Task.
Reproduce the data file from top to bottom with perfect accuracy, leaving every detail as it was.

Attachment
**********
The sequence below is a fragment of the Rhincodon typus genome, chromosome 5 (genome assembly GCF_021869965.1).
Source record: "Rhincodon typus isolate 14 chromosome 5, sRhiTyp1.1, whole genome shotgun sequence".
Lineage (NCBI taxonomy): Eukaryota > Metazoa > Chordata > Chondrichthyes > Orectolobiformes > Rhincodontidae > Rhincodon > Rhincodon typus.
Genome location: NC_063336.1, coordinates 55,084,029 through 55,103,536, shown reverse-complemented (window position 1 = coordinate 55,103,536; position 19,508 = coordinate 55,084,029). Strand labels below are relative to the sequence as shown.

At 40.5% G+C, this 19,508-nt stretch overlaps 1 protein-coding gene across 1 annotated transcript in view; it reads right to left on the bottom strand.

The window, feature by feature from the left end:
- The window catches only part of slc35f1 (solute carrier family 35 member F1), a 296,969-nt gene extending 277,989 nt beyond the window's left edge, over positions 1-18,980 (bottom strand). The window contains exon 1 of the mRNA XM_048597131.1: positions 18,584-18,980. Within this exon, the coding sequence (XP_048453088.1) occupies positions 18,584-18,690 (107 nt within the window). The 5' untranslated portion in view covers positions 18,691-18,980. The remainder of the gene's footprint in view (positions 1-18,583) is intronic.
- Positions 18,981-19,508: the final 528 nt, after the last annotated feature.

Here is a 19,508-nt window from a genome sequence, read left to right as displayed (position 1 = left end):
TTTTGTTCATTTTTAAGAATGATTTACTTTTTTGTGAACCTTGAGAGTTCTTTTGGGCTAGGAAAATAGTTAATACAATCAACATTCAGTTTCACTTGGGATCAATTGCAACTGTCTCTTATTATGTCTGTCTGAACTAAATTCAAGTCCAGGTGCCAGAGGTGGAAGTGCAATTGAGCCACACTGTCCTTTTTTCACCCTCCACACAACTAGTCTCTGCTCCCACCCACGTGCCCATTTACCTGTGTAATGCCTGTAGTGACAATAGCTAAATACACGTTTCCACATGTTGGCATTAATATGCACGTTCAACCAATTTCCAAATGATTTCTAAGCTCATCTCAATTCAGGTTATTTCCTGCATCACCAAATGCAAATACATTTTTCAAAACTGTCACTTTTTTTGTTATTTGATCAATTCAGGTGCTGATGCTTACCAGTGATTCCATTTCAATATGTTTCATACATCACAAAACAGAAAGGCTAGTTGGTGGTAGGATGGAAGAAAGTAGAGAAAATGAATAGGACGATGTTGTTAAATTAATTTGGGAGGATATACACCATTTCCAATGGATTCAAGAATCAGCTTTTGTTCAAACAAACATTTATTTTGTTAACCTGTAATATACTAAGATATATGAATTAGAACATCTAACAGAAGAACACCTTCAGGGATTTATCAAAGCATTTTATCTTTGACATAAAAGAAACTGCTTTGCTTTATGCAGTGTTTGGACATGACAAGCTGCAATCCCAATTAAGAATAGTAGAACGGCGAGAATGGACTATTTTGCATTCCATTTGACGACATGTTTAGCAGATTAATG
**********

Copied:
The sequence below is a fragment of the Rhincodon typus genome, chromosome 5 (genome assembly GCF_021869965.1).
Source record: "Rhincodon typus isolate 14 chromosome 5, sRhiTyp1.1, whole genome shotgun sequence".
Lineage (NCBI taxonomy): Eukaryota > Metazoa > Chordata > Chondrichthyes > Orectolobiformes > Rhincodontidae > Rhincodon > Rhincodon typus.
Genome location: NC_063336.1, coordinates 55,084,029 through 55,103,536, shown reverse-complemented (window position 1 = coordinate 55,103,536; position 19,508 = coordinate 55,084,029). Strand labels below are relative to the sequence as shown.

At 40.5% G+C, this 19,508-nt stretch overlaps 1 protein-coding gene across 1 annotated transcript in view; it reads right to left on the bottom strand.

The window, feature by feature from the left end:
- The window catches only part of slc35f1 (solute carrier family 35 member F1), a 296,969-nt gene extending 277,989 nt beyond the window's left edge, over positions 1-18,980 (bottom strand). The window contains exon 1 of the mRNA XM_048597131.1: positions 18,584-18,980. Within this exon, the coding sequence (XP_048453088.1) occupies positions 18,584-18,690 (107 nt within the window). The 5' untranslated portion in view covers positions 18,691-18,980. The remainder of the gene's footprint in view (positions 1-18,583) is intronic.
- Positions 18,981-19,508: the final 528 nt, after the last annotated feature.

Here is a 19,508-nt window from a genome sequence, read left to right as displayed (position 1 = left end):
TTTTGTTCATTTTTAAGAATGATTTACTTTTTTGTGAACCTTGAGAGTTCTTTTGGGCTAGGAAAATAGTTAATACAATCAACATTCAGTTTCACTTGGGATCAATTGCAACTGTCTCTTATTATGTCTGTCTGAACTAAATTCAAGTCCAGGTGCCAGAGGTGGAAGTGCAATTGAGCCACACTGTCCTTTTTTCACCCTCCACACAACTAGTCTCTGCTCCCACCCACGTGCCCATTTACCTGTGTAATGCCTGTAGTGACAATAGCTAAATACACGTTTCCACATGTTGGCATTAATATGCACGTTCAACCAATTTCCAAATGATTTCTAAGCTCATCTCAATTCAGGTTATTTCCTGCATCACCAAATGCAAATACATTTTTCAAAACTGTCACTTTTTTTGTTATTTGATCAATTCAGGTGCTGATGCTTACCAGTGATTCCATTTCAATATGTTTCATACATCACAAAACAGAAAGGCTAGTTGGTGGTAGGATGGAAGAAAGTAGAGAAAATGAATAGGACGATGTTGTTAAATTAATTTGGGAGGATATACACCATTTCCAATGGATTCAAGAATCAGCTTTTGTTCAAACAAACATTTATTTTGTTAACCTGTAATATACTAAGATATATGAATTAGAACATCTAACAGAAGAACACCTTCAGGGATTTATCAAAGCATTTTATCTTTGACATAAAAGAAACTGCTTTGCTTTATGCAGTGTTTGGACATGACAAGCTGCAATCCCAATTAAGAATAGTAGAACGGCGAGAATGGACTATTTTGCATTCCATTTGACGACATGTTTAGCAGATTAATG